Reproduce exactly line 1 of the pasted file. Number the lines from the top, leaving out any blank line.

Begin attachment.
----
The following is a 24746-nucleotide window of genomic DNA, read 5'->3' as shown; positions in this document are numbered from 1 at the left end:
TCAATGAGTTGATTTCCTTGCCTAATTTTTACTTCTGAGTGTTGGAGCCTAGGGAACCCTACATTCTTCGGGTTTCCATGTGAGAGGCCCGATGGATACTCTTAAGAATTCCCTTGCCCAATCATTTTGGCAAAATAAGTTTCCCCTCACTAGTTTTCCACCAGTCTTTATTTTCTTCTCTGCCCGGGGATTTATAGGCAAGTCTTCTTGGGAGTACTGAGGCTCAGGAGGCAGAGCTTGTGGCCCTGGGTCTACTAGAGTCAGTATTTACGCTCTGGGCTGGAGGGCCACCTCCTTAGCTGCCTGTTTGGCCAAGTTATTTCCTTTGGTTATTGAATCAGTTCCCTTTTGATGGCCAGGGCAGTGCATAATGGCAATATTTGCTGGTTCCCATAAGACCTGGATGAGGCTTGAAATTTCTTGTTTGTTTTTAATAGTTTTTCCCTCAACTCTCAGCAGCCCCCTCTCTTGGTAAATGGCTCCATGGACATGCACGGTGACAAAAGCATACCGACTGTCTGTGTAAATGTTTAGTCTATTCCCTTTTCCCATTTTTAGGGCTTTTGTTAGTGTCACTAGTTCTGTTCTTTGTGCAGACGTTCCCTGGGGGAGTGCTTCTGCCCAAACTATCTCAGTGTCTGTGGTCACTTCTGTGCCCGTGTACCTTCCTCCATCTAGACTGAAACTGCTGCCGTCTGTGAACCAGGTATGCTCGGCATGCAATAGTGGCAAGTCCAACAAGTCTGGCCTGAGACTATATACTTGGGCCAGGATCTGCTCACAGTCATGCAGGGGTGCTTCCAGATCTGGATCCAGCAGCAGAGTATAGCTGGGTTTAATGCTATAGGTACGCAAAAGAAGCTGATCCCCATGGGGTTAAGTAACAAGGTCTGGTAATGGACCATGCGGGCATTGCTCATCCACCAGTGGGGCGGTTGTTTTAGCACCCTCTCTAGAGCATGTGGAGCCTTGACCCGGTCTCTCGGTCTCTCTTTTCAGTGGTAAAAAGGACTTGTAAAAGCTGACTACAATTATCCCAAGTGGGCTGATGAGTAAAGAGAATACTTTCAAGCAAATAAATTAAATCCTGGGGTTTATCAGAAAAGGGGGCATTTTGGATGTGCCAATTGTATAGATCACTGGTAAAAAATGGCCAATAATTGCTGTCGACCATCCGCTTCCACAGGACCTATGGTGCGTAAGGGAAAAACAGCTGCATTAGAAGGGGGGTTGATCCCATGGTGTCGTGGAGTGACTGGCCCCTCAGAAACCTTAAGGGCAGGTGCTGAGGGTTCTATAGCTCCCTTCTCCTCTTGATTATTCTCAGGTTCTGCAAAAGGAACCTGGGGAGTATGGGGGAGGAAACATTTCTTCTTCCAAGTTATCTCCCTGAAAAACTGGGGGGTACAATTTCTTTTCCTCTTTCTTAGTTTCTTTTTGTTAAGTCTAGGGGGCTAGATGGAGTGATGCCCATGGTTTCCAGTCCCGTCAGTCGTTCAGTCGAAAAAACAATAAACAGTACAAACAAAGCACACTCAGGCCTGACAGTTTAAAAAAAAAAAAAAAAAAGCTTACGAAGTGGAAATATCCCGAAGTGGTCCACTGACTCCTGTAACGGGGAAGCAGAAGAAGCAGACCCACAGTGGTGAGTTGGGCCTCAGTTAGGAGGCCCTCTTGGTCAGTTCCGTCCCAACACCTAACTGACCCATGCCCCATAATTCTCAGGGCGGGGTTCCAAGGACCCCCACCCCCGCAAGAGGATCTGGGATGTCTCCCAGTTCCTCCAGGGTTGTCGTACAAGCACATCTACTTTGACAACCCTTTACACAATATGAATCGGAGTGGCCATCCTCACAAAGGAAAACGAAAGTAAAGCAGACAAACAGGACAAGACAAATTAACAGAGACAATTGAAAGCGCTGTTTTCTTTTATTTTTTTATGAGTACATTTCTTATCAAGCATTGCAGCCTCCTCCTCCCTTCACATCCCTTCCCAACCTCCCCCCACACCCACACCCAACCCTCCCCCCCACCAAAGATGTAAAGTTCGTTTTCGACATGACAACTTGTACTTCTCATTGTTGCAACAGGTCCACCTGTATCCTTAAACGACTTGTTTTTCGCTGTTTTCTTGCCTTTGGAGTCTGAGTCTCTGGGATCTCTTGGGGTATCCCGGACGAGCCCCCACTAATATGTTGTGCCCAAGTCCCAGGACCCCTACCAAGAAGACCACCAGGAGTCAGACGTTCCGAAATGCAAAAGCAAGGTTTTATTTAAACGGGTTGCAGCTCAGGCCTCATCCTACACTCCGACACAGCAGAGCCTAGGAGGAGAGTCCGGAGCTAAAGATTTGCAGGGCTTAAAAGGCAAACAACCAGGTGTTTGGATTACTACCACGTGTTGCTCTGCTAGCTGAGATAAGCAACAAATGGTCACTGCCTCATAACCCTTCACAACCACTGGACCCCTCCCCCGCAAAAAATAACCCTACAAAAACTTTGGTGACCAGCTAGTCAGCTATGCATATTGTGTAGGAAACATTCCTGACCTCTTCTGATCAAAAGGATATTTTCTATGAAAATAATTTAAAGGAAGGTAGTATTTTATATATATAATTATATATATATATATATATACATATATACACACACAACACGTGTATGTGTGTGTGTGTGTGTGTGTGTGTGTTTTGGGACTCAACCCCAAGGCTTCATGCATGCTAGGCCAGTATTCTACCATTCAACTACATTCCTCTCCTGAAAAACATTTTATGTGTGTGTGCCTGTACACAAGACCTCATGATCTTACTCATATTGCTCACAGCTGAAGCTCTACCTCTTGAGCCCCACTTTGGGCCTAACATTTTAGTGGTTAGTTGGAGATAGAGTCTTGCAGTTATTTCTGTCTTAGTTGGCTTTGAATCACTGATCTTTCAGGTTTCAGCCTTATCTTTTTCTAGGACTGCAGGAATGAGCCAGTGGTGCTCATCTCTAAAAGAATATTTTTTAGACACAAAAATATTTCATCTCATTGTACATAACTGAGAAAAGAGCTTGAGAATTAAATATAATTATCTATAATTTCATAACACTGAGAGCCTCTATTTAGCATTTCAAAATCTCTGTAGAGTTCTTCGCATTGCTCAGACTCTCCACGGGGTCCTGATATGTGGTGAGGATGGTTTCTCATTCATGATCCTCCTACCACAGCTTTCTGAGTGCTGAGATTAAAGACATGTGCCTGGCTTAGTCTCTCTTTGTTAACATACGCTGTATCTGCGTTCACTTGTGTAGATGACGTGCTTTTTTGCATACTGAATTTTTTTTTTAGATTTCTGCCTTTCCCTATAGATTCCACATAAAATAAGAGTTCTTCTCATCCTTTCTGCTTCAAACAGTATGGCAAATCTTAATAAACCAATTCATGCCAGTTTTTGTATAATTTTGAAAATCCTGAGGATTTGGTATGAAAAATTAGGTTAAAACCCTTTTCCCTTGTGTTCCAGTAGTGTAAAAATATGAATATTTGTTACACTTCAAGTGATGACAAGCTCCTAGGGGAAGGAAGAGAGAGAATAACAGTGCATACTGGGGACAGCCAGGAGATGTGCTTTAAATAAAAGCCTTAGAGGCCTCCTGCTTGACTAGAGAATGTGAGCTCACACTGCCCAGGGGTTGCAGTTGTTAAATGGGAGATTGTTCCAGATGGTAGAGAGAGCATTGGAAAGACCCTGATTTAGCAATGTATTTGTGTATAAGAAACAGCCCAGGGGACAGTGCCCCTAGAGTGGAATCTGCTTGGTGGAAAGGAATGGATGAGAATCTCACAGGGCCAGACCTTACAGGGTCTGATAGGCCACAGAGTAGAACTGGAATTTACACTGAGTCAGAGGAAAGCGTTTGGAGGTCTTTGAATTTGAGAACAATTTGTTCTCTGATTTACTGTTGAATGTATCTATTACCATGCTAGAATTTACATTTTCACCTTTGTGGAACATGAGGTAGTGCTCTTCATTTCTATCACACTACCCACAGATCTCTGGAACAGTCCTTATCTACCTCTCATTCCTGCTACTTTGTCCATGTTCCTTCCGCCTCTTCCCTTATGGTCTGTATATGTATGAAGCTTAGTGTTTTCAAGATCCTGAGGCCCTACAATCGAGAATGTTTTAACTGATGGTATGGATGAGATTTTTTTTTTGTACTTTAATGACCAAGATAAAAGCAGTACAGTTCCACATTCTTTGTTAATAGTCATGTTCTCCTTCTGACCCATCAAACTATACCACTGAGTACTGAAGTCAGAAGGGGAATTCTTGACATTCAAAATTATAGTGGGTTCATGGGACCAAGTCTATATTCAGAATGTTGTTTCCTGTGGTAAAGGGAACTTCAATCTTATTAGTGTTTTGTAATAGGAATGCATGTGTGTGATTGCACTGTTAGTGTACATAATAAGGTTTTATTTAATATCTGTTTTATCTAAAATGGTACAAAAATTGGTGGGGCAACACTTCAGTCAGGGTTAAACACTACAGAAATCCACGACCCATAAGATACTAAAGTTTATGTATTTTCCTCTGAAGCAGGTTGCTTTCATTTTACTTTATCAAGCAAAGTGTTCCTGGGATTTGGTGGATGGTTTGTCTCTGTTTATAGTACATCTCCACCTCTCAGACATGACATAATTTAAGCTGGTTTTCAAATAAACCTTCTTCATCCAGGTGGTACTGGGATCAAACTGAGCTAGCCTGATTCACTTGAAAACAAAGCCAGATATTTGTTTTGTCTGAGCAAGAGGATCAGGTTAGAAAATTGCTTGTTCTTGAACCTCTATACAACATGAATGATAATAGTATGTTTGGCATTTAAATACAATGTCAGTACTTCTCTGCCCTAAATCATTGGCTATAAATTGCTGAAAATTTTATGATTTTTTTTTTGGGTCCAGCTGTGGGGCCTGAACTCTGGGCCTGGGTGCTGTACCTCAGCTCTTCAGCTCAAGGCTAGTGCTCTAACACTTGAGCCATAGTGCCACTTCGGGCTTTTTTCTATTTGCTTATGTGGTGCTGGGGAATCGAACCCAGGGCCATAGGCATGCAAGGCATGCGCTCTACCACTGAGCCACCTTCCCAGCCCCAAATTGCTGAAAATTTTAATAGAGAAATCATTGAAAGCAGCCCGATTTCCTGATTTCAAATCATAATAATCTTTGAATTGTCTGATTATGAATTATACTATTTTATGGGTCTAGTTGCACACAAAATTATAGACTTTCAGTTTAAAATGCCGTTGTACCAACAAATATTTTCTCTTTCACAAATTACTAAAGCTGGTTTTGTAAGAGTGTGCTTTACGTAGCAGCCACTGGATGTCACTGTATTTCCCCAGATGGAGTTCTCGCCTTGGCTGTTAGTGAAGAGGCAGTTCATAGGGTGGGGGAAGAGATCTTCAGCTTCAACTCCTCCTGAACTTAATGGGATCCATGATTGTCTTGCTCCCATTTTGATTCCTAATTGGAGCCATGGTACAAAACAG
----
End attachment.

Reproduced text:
The following is a 24746-nucleotide window of genomic DNA, read 5'->3' as shown; positions in this document are numbered from 1 at the left end: